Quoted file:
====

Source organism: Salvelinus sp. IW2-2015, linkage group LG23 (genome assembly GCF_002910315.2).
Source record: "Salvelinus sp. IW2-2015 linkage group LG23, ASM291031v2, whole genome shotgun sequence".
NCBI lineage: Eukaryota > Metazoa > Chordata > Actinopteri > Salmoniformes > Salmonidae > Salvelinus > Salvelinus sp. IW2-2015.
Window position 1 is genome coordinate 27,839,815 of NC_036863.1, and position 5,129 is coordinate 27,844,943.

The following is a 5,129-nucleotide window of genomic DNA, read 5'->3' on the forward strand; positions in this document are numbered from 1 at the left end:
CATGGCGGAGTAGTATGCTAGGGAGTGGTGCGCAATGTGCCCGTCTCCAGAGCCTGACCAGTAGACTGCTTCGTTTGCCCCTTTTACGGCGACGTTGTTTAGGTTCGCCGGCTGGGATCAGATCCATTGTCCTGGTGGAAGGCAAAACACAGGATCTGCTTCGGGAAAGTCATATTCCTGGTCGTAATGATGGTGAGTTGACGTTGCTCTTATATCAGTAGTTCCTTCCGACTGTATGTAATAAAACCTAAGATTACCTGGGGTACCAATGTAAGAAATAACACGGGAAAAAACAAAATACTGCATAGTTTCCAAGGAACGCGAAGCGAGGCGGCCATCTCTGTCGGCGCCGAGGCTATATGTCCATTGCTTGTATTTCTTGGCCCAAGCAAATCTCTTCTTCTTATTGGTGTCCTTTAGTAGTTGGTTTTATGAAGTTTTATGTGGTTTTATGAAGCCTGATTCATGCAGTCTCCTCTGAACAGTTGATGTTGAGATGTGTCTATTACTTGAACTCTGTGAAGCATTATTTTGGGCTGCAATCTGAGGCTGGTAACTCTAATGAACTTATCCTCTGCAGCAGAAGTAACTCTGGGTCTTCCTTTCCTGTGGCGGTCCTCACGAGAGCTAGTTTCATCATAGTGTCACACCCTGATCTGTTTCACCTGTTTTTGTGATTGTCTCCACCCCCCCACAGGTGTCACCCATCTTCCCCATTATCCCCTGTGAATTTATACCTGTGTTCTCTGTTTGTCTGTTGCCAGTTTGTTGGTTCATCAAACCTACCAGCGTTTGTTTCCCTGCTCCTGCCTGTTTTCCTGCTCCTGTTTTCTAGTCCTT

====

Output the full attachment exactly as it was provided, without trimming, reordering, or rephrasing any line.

Source organism: Salvelinus sp. IW2-2015, linkage group LG23 (genome assembly GCF_002910315.2).
Source record: "Salvelinus sp. IW2-2015 linkage group LG23, ASM291031v2, whole genome shotgun sequence".
NCBI lineage: Eukaryota > Metazoa > Chordata > Actinopteri > Salmoniformes > Salmonidae > Salvelinus > Salvelinus sp. IW2-2015.
Window position 1 is genome coordinate 27,839,815 of NC_036863.1, and position 5,129 is coordinate 27,844,943.

The following is a 5,129-nucleotide window of genomic DNA, read 5'->3' on the forward strand; positions in this document are numbered from 1 at the left end:
CATGGCGGAGTAGTATGCTAGGGAGTGGTGCGCAATGTGCCCGTCTCCAGAGCCTGACCAGTAGACTGCTTCGTTTGCCCCTTTTACGGCGACGTTGTTTAGGTTCGCCGGCTGGGATCAGATCCATTGTCCTGGTGGAAGGCAAAACACAGGATCTGCTTCGGGAAAGTCATATTCCTGGTCGTAATGATGGTGAGTTGACGTTGCTCTTATATCAGTAGTTCCTTCCGACTGTATGTAATAAAACCTAAGATTACCTGGGGTACCAATGTAAGAAATAACACGGGAAAAAACAAAATACTGCATAGTTTCCAAGGAACGCGAAGCGAGGCGGCCATCTCTGTCGGCGCCGAGGCTATATGTCCATTGCTTGTATTTCTTGGCCCAAGCAAATCTCTTCTTCTTATTGGTGTCCTTTAGTAGTTGGTTTTATGAAGTTTTATGTGGTTTTATGAAGCCTGATTCATGCAGTCTCCTCTGAACAGTTGATGTTGAGATGTGTCTATTACTTGAACTCTGTGAAGCATTATTTTGGGCTGCAATCTGAGGCTGGTAACTCTAATGAACTTATCCTCTGCAGCAGAAGTAACTCTGGGTCTTCCTTTCCTGTGGCGGTCCTCACGAGAGCTAGTTTCATCATAGTGTCACACCCTGATCTGTTTCACCTGTTTTTGTGATTGTCTCCACCCCCCCACAGGTGTCACCCATCTTCCCCATTATCCCCTGTGAATTTATACCTGTGTTCTCTGTTTGTCTGTTGCCAGTTTGTTGGTTCATCAAACCTACCAGCGTTTGTTTCCCTGCTCCTGCCTGTTTTCCTGCTCCTGTTTTCTAGTCCTT